It’s hard to determine what, exactly, was wrong with the 80th annual Academy Awards last week. Jon Stewart, reliably funny, was the host. The line-up of movies and actors nominated for the big awards was interesting. The media, a lover of binaries and conflict, cast the year as an epic battle of the year’s critically-approved No Country for Old Men versus There Will Be Blood, with a touch of Juno to lighten the mood. With the end of the television writers’ strike a couple weeks beforehand, the entertainment world seemed thrilled that the Oscars could go on as planned.
And yet, something was lacking. The glitz and the glamour seemed contrived, almost. The show wasn’t compelling, the songs were boring, and the stars seem muted. The American ones at least. The non-American winners, including Marion Cotillard for Best Actress, were emotional , sobbing and emotionalizing their way through their acceptance speeches. Without them, the show would have been as lifeless as Mars.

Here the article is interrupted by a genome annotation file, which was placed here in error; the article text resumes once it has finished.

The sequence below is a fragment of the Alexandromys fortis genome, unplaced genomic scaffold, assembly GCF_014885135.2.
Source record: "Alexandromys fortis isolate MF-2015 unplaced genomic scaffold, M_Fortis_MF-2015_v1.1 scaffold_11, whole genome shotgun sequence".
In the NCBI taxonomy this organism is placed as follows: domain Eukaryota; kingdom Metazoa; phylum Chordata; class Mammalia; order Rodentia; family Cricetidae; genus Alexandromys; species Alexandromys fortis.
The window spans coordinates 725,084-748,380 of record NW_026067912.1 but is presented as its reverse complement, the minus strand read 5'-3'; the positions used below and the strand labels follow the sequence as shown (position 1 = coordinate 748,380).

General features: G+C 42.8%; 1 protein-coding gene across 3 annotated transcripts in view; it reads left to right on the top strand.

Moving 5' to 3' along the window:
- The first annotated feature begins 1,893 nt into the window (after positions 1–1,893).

Juno was the most talked-about film, the cute indie film that might finally break through and win some of the big awards, where Sideways and Little Miss Sunshine failed. It was not to be, of course, as No Country of Old Men seemed to be the overall winner on the night, picking up Best Picture and Best Director among others. All of the major winners seemed to be deserving in their own way, but the show lacked a defining moment like last year, when Martin Scorsese finally won Best Director after decades of nominations with no cigar.
The movie industry today is in a state of flux, as pirating seems to only grow as online sites grow more creative. Ticket revenues seem to be stagnant as television’s increasing budgets and complex shows prevents a renewed creative opposition to the dominance of movies. The Oscars this year may have reflected that—a mood of pessimism in the industry, one clearly without the resources or ideas to continue to make itself relevant in the decades to come.